In order to churn properly, the cream needs to be at about 60F (15C).  If you’re taking it out of the fridge just let it warm up until it reaches this temperature; if you’re making it from room temperature you’ll need to place the bowl in a bath of ice water for a few minutes to cool it down. Also, fill a large bowl with water and ice cubes and keep it handy.

You can use any method you want to beat the cream; handheld electric beater, stand mixer, etc – even whisking by hand if you’re trying to pre-emptively burn off a few calories. Basically, just put the thickened cream in a clean, deep bowl and start beating as if you’re making whipped cream. When the cream starts to form stiff peaks, reduce the speed to low. At this point watch carefully; first the peaks will start to look grainy, and a few seconds later the cream will break. When it does you’ll know it – globules of yellow butterfat will be swimming in a sea of buttermilk (see picture, below left), and if you’re beating too fast you’ll have buttermilk everywhere. Stop beating and carefully tilt the bowl over a cup, holding back the butter clumps as best you can, and drain away as much buttermilk as possible. You can use this just like commercial buttermilk, by the way, and it’s delicious.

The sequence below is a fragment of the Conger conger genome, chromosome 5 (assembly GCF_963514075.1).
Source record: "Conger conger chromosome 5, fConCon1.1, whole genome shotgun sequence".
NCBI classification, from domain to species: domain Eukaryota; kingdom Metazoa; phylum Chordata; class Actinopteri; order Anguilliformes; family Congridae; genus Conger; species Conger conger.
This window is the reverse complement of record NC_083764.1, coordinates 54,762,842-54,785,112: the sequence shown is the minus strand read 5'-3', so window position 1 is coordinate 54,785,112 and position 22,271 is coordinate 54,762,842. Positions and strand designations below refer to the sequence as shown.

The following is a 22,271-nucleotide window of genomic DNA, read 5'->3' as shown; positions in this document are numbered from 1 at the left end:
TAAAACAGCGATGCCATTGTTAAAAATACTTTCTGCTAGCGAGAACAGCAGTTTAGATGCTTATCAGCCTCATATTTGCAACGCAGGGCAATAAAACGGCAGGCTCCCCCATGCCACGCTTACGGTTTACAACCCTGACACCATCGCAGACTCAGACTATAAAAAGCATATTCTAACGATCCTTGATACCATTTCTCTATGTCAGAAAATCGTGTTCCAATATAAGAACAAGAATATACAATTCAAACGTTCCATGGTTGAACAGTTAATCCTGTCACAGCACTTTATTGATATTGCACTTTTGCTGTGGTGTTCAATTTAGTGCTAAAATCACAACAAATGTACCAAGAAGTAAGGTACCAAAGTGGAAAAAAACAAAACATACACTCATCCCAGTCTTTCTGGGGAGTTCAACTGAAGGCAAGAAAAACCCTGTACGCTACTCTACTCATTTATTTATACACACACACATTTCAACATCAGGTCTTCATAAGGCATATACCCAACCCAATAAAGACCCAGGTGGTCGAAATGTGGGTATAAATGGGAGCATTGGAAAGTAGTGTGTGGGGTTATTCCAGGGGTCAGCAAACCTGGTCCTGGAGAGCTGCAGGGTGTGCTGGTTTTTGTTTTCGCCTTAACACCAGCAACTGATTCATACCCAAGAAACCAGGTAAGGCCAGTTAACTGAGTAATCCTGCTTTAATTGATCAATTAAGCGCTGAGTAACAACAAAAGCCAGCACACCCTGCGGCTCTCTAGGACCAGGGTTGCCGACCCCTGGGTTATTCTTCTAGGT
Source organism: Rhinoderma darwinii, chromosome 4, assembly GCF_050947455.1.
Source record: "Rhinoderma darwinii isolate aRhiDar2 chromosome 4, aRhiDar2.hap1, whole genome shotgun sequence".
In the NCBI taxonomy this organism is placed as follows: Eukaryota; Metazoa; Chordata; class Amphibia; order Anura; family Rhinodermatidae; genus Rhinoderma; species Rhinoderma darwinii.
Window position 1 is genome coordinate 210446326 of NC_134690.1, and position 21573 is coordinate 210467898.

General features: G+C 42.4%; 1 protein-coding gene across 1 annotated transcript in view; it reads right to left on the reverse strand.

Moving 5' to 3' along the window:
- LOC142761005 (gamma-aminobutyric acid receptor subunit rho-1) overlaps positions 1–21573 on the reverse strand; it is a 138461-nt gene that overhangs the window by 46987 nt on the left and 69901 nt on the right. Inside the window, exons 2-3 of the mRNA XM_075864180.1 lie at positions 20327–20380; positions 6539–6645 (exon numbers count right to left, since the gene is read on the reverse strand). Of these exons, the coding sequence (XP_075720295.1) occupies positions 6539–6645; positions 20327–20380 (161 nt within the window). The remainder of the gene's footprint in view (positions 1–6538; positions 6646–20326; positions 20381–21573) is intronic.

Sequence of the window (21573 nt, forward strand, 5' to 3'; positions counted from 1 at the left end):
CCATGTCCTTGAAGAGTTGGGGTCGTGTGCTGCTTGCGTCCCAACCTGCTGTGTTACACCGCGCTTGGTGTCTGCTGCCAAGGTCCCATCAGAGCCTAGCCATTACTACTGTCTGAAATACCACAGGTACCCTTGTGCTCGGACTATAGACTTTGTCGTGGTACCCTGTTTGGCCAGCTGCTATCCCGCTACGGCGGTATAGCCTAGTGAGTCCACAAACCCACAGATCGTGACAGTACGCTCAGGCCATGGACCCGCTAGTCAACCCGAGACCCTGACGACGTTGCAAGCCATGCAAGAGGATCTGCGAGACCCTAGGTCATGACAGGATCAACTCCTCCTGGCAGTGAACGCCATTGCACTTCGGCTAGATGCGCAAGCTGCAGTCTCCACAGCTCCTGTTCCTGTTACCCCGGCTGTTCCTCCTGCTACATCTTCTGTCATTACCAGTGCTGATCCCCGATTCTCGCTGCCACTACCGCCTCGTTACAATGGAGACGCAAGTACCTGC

Now you have to wash the butter to get rid of all the residual buttermilk, which would cause it to spoil prematurely. Using a fork (my preferred implement) or a stiff rubber spatula, pour some of your reserved icewater over the butter, kneading and stirring it around vigorously. The water will turn whitish and the butter will firm up, making it cohere and knead more easily (see picture, below right). Pour out the liquid and repeat as many times as needed until the water sloshing around in your bowl is completely clear. After you’ve poured off the last of the liquid, continue kneading for a few more minutes to get as much water as possible out of the butter. If you want salted butter, add your favorite salt now, to taste.